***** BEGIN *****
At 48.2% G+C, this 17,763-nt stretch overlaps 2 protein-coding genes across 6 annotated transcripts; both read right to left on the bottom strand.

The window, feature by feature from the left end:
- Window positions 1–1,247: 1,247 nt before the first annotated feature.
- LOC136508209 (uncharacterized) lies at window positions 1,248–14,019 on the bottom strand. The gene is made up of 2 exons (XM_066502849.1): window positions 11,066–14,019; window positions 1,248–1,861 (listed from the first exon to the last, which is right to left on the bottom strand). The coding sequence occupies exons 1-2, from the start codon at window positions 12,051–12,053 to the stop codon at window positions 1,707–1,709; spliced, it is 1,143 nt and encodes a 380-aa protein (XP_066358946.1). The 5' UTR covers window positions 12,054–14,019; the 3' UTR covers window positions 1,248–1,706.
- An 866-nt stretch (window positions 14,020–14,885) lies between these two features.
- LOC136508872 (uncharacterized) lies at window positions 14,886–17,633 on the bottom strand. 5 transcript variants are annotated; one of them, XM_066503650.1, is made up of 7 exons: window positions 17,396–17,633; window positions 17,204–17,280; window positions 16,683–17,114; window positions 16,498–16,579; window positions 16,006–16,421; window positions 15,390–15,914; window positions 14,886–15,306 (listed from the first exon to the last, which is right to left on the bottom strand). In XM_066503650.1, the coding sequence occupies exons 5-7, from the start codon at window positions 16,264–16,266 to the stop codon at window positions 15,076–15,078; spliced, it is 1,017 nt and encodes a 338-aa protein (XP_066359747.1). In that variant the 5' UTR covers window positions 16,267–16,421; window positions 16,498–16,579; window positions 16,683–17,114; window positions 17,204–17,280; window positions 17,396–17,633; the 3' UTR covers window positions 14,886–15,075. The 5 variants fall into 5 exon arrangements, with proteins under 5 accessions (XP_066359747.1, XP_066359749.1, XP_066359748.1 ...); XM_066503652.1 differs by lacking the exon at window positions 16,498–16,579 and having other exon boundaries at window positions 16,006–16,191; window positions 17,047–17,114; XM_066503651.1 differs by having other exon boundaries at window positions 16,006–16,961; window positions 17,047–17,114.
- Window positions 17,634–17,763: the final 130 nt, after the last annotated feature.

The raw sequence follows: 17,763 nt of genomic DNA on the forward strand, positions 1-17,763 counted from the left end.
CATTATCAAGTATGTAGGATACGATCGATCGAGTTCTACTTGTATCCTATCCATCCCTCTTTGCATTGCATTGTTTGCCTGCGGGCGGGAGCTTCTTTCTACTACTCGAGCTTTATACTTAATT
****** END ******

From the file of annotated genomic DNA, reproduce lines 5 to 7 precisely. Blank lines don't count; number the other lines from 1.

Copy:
- An 866-nt stretch (window positions 14,020–14,885) lies between these two features.
- LOC136508872 (uncharacterized) lies at window positions 14,886–17,633 on the bottom strand. 5 transcript variants are annotated; one of them, XM_066503650.1, is made up of 7 exons: window positions 17,396–17,633; window positions 17,204–17,280; window positions 16,683–17,114; window positions 16,498–16,579; window positions 16,006–16,421; window positions 15,390–15,914; window positions 14,886–15,306 (listed from the first exon to the last, which is right to left on the bottom strand). In XM_066503650.1, the coding sequence occupies exons 5-7, from the start codon at window positions 16,264–16,266 to the stop codon at window positions 15,076–15,078; spliced, it is 1,017 nt and encodes a 338-aa protein (XP_066359747.1). In that variant the 5' UTR covers window positions 16,267–16,421; window positions 16,498–16,579; window positions 16,683–17,114; window positions 17,204–17,280; window positions 17,396–17,633; the 3' UTR covers window positions 14,886–15,075. The 5 variants fall into 5 exon arrangements, with proteins under 5 accessions (XP_066359747.1, XP_066359749.1, XP_066359748.1 ...); XM_066503652.1 differs by lacking the exon at window positions 16,498–16,579 and having other exon boundaries at window positions 16,006–16,191; window positions 17,047–17,114; XM_066503651.1 differs by having other exon boundaries at window positions 16,006–16,961; window positions 17,047–17,114.
- Window positions 17,634–17,763: the final 130 nt, after the last annotated feature.